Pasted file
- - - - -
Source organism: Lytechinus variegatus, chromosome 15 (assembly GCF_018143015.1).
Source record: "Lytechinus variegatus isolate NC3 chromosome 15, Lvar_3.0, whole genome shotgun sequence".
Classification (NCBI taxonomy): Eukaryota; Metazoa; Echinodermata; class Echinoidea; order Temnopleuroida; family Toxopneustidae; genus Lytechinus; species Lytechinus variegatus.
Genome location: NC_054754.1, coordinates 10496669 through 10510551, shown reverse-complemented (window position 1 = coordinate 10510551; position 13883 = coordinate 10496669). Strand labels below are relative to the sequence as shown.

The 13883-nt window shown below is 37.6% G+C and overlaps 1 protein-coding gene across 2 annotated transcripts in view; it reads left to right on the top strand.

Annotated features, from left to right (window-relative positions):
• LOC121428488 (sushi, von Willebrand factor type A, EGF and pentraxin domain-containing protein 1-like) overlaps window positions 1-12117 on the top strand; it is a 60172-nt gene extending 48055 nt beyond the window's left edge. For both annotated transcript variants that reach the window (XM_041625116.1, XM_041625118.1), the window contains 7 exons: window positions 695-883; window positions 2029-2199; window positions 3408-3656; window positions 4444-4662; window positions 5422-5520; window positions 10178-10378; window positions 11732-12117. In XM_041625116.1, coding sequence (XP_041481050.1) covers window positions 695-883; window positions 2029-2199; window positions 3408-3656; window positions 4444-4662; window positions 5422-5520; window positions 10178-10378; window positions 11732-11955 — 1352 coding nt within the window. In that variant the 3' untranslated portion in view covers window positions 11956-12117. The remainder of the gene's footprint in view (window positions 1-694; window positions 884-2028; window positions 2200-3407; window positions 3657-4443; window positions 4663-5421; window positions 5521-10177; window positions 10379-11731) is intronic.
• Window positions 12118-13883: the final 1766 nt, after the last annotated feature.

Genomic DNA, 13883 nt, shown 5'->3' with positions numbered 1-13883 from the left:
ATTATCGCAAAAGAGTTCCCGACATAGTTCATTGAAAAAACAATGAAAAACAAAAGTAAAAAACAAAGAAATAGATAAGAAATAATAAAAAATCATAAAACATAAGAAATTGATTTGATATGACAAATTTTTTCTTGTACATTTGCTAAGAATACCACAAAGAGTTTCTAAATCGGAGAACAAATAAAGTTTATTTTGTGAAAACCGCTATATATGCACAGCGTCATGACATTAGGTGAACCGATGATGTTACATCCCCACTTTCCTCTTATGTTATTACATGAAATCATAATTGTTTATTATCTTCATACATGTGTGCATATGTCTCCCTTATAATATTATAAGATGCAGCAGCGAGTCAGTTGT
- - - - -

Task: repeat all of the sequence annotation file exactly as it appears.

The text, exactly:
Source organism: Lytechinus variegatus, chromosome 15 (assembly GCF_018143015.1).
Source record: "Lytechinus variegatus isolate NC3 chromosome 15, Lvar_3.0, whole genome shotgun sequence".
Classification (NCBI taxonomy): Eukaryota; Metazoa; Echinodermata; class Echinoidea; order Temnopleuroida; family Toxopneustidae; genus Lytechinus; species Lytechinus variegatus.
Genome location: NC_054754.1, coordinates 10496669 through 10510551, shown reverse-complemented (window position 1 = coordinate 10510551; position 13883 = coordinate 10496669). Strand labels below are relative to the sequence as shown.

The 13883-nt window shown below is 37.6% G+C and overlaps 1 protein-coding gene across 2 annotated transcripts in view; it reads left to right on the top strand.

Annotated features, from left to right (window-relative positions):
• LOC121428488 (sushi, von Willebrand factor type A, EGF and pentraxin domain-containing protein 1-like) overlaps window positions 1-12117 on the top strand; it is a 60172-nt gene extending 48055 nt beyond the window's left edge. For both annotated transcript variants that reach the window (XM_041625116.1, XM_041625118.1), the window contains 7 exons: window positions 695-883; window positions 2029-2199; window positions 3408-3656; window positions 4444-4662; window positions 5422-5520; window positions 10178-10378; window positions 11732-12117. In XM_041625116.1, coding sequence (XP_041481050.1) covers window positions 695-883; window positions 2029-2199; window positions 3408-3656; window positions 4444-4662; window positions 5422-5520; window positions 10178-10378; window positions 11732-11955 — 1352 coding nt within the window. In that variant the 3' untranslated portion in view covers window positions 11956-12117. The remainder of the gene's footprint in view (window positions 1-694; window positions 884-2028; window positions 2200-3407; window positions 3657-4443; window positions 4663-5421; window positions 5521-10177; window positions 10379-11731) is intronic.
• Window positions 12118-13883: the final 1766 nt, after the last annotated feature.

Genomic DNA, 13883 nt, shown 5'->3' with positions numbered 1-13883 from the left:
ATTATCGCAAAAGAGTTCCCGACATAGTTCATTGAAAAAACAATGAAAAACAAAAGTAAAAAACAAAGAAATAGATAAGAAATAATAAAAAATCATAAAACATAAGAAATTGATTTGATATGACAAATTTTTTCTTGTACATTTGCTAAGAATACCACAAAGAGTTTCTAAATCGGAGAACAAATAAAGTTTATTTTGTGAAAACCGCTATATATGCACAGCGTCATGACATTAGGTGAACCGATGATGTTACATCCCCACTTTCCTCTTATGTTATTACATGAAATCATAATTGTTTATTATCTTCATACATGTGTGCATATGTCTCCCTTATAATATTATAAGATGCAGCAGCGAGTCAGTTGT